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A rhapsody for Guelph's motherlode of jazz, 10th-anniversary edition Add to ...

Like the nightly prowls of the fetish-club connoisseur, an ongoing music column easily degenerates into a priapic search for novel contortions: Would I write this week about the deliberately dumb rock -- maybe meta-dumb rock -- being pimped out to market by that shrewd Andrew W. K. ( Sept. 7 in Toronto at Lee's Palace )? Would I, and should I, then lump him in with mustachioed semi-Southern-Rockers Kings of Leon ( Lee's Palace, Sept. 8 ), who by comparison at least seem to know their way around a riff?

Would I then contrast them both with the mature song-smithing of Canadian country-folk singer Willie P. Bennett ( Hugh's Room, Sept. 6), and knit it all up into a screed about new-millennial masculinity as a minstrel-show dress-up of traditional guydom, attitude without the baggage of competence, something we might call Blokeface?

I could, but it would require listening to Andrew W.K. and maybe watching The Man Show. So I'll let you take it from there.

Instead, I'll tell you what I'm actually thrilled about this week, the 10th edition of the Guelph Jazz Festival, starting today and running through Sunday. This festival is the kind of event that lets you fantasize, despite the dismal attempts our supposed protest-song writers made this year, that music can change . . . something. Not stop wars, no, but it can cause people and places to mutate.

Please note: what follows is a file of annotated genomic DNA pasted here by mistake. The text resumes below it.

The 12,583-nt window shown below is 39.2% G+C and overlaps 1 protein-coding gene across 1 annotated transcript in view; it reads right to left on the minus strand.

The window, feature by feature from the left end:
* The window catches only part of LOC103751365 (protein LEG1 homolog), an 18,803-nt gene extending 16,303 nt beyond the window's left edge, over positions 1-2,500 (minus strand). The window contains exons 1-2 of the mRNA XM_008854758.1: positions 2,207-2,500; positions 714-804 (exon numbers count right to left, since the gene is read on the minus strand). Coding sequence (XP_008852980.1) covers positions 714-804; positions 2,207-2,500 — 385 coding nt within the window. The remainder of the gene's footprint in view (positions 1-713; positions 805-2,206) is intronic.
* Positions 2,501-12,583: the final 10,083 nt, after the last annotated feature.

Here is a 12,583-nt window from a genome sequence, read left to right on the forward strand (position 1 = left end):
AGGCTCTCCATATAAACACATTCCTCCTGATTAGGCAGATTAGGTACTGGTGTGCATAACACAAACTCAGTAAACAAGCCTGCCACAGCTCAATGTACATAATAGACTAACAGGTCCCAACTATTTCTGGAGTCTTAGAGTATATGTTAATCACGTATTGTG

Places like Guelph, this runty Southern Ontario college town that never stops hiccupping up cultural surprises. Somehow its volatile compound of redneck cattlemen and ex-student post-hippies catalyzes a brazen looseness, and if it teeters to the flaky side, that's a small ticket to pay for all the kids there who've been drinking in the Jazz Festival's rather radical fare since before they could read.

Guelph may be the only place where the young girls are slightly unsure whether Justin Timberlake is all that much more famous than overtone-blowing British saxophonist Evan Parker, even if they still prefer Justin. Festival management, led by impresario Ajay Heble, has pulled an Oz- or Truman Show-sized prank on the populace, brainwashing them that it's perfectly normal for an avant-garde music fest to be supported by the whole town's volunteer labour, like a barnraising or a pie-eating contest.

And so Guelph is a place where a troop of elderly black men in shiny robes can get on stage at the local arts centre to play antique synthesizers and sing Sun Ra's anthems for the planet Venus, and the crowds turn out like it's a Neil Diamond revival. Improvising tuba players lead little children on parades through the streets at noon and nobody calls the vice squad. They've been duped into believing jazz is a living and dangerous art -- at a time when even most New Yorkers see only a graveyard of Verve compilations and sepia-toned PBS miniseries -- and they'll never look back.